One obtains a good stability of the guide wire by the use, in accordance with the invention, of a guide wire which is arranged between the distal ends of two catheters and is also movable between these ends, because the distal ends of the catheter can be positioned within the heart or at the entrance to the heart in such a manner that they take on stationary positions in spite of the movement of the heart. These stationary positions represent fixed predetermined boundary conditions for the guide wire which impart the required stability to the movable wire. The guide wire can be manipulated from both ends in the apparatus in accordance with the invention by rotation and pushing.
The dependent claims 2 to 11 relate to diverse embodiments of the method in accordance with the invention.
The invention will be explained in the following with reference to the drawings. Shown are:
FIG. 1 a catheter which forms a part of the apparatus in accordance with the invention,
FIG. 2 a detail of the catheter shown in FIG. 1,
FIG. 3 the parts of a first embodiment of the apparatus in accordance with the invention which is introduced into the heart,
FIG. 4 an illustration corresponding to FIG. 3 for a second embodiment and
FIG. 5 the illustration of a third embodiment.
The catheter 1 shown in FIG. 1 comprises the following components: a guided catheter 2--executed here as an electrode catheter with poles 21 and 22; a guide catheter 3 with a distal end 30; a guide wire 4; a lock or antechamber; an electrode connection; furthermore a handle for the proximal end of the guide wire 4.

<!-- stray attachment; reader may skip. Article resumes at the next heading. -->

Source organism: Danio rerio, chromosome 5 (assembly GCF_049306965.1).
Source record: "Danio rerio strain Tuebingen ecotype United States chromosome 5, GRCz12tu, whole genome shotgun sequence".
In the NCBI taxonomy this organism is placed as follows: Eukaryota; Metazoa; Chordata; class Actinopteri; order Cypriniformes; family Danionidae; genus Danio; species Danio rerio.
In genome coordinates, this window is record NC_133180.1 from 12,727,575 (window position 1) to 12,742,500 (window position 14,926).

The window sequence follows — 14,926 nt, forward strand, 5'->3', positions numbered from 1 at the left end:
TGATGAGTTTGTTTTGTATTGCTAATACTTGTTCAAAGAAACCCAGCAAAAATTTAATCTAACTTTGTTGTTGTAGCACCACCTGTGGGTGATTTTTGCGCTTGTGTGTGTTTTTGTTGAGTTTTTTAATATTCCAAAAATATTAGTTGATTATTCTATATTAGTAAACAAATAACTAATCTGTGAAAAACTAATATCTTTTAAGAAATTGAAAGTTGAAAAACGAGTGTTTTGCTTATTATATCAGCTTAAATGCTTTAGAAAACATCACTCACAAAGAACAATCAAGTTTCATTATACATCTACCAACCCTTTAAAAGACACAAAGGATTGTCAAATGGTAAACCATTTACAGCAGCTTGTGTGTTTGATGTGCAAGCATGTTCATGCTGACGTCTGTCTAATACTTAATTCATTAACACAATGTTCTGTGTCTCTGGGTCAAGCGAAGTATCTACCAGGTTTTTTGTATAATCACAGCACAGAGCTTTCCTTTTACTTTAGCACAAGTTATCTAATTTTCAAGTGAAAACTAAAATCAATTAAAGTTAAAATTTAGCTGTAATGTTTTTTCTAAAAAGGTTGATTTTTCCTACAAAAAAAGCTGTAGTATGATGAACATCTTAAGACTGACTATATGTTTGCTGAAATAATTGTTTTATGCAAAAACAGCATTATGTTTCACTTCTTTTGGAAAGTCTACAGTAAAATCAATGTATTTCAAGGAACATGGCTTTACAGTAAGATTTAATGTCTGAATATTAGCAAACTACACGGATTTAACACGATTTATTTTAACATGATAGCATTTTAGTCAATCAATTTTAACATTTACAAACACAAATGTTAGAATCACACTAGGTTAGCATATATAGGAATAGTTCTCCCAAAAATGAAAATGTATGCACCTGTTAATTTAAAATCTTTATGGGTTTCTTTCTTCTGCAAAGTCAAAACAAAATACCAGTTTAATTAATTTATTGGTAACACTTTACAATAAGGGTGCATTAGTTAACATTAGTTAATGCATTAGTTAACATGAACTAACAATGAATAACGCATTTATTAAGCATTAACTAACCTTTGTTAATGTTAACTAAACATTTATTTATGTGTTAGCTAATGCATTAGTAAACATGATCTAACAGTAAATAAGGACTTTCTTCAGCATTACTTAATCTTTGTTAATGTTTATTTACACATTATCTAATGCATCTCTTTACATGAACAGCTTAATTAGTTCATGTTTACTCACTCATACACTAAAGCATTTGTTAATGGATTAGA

The perspective view of FIG. 2 shows the distal end 30 of the guiding catheter 3 illustrated in FIG. 1. At the distal end of the guided catheter 2 an inner channel or lumen 20 can also be seen in which the guide wire 4 extends.
The guide wire 4 is advantageously preformed in accordance with the anatomy of the heart. The material Nitinol is especially suitable for this preforming. Instead of Nitinol other bendable or flexible materials of metallic alloys or even polymers can be considered.
The second catheter 1' of the embodiment of the invention shown in FIG. 3 comprises a second guided catheter 2', and the two catheters 1 and 1' have a common guide wire 4.
The second catheter 1' can be introduced into the heart independently of the first catheter 1. The first catheter 1 enters into the heart via a first blood vessel, namely via the vena subclavia; the second catheter 1' via a second blood vessel, namely the vena femoralis. When pushing the second catheter 1' into the vena femoralis--not illustrated--the former contains a capture member, for example a capture catheter with a loop by means of which a bent tip of the guide wire 4 of the first catheter 1 can be grasped. The guide wire 4 is drawn into the second catheter 1' by means of the capture member. The catheter 1 with the antechamber or lock 5 (see FIG. 1) as well as the catheter 1' can be introduced into the body of the patient using the known Seldinger technique.